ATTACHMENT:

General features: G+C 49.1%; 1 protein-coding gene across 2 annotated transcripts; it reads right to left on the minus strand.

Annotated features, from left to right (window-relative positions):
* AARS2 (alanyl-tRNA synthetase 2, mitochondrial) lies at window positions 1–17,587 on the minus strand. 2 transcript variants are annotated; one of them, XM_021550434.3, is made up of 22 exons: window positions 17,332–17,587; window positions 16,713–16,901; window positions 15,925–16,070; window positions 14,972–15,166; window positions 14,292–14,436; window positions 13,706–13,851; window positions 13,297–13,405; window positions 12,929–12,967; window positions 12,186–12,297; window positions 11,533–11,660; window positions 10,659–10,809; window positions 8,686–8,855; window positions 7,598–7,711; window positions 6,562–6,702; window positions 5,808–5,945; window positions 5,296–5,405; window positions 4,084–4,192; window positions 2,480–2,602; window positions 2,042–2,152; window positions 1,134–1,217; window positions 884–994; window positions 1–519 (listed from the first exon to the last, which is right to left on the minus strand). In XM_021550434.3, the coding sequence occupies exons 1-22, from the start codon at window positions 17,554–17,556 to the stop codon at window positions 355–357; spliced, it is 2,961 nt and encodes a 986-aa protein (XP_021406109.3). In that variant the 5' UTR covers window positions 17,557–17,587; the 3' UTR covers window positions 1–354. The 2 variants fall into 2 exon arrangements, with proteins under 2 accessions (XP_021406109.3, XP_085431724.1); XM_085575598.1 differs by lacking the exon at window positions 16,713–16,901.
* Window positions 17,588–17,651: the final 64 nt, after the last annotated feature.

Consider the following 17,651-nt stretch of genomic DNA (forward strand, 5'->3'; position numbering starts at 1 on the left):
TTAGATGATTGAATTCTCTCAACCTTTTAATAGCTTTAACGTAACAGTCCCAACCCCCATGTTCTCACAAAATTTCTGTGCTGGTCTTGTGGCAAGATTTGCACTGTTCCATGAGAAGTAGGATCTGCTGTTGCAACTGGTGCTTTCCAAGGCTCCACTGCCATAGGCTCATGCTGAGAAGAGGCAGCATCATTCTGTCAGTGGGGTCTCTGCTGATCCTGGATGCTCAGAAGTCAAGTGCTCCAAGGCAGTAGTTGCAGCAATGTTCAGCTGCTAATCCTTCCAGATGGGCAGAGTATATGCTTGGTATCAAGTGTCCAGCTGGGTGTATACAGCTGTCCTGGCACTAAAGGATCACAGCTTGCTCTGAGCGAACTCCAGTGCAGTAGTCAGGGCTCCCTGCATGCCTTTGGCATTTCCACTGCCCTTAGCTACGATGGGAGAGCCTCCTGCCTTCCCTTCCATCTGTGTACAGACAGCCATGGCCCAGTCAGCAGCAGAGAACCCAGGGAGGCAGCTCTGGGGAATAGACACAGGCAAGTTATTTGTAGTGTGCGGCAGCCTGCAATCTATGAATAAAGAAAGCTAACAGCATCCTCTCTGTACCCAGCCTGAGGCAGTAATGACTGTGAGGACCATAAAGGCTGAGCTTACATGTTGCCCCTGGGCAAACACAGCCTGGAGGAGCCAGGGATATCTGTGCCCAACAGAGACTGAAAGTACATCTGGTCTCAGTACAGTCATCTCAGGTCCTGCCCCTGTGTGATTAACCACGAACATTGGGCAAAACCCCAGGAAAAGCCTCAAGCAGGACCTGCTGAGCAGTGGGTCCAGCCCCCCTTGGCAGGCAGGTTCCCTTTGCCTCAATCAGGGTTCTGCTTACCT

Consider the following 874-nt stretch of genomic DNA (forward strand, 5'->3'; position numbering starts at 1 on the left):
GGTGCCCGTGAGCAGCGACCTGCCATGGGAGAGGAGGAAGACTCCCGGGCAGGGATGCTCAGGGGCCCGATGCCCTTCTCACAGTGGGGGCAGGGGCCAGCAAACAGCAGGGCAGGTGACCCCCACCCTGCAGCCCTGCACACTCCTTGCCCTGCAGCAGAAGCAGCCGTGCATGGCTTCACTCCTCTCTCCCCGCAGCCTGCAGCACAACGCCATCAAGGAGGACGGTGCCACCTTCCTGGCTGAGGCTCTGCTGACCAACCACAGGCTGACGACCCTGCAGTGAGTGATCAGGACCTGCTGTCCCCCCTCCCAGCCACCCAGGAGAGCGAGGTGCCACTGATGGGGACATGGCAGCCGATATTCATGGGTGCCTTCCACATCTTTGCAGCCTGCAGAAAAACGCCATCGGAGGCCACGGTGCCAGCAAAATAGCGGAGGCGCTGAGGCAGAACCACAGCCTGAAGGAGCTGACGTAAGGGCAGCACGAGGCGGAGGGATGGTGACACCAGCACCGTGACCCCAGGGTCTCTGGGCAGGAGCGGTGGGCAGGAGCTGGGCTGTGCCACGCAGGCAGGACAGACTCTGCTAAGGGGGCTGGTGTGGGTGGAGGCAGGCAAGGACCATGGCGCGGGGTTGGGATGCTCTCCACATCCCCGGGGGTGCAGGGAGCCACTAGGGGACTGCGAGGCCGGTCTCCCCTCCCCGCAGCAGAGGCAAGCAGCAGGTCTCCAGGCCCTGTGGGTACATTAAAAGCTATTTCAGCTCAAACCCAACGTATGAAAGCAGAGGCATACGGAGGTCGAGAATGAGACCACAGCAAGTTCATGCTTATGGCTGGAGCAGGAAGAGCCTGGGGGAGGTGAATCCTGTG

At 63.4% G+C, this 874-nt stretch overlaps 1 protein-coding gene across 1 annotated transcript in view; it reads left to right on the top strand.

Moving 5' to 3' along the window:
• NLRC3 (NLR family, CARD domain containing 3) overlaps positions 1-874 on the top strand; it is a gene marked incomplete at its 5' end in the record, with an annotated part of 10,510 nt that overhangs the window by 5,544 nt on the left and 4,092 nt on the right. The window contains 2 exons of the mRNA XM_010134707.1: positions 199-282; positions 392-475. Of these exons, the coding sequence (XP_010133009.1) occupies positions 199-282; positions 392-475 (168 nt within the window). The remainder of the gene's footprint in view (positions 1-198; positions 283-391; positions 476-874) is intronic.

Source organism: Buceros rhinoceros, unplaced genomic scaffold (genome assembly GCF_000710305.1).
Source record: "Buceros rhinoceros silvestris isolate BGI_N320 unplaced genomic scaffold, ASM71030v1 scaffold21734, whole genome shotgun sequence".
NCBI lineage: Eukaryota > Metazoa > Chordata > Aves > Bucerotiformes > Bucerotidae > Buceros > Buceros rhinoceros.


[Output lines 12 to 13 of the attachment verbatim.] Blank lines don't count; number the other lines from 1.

Source organism: Buceros rhinoceros, unplaced genomic scaffold (genome assembly GCF_000710305.1).
Source record: "Buceros rhinoceros silvestris isolate BGI_N320 unplaced genomic scaffold, ASM71030v1 scaffold21734, whole genome shotgun sequence".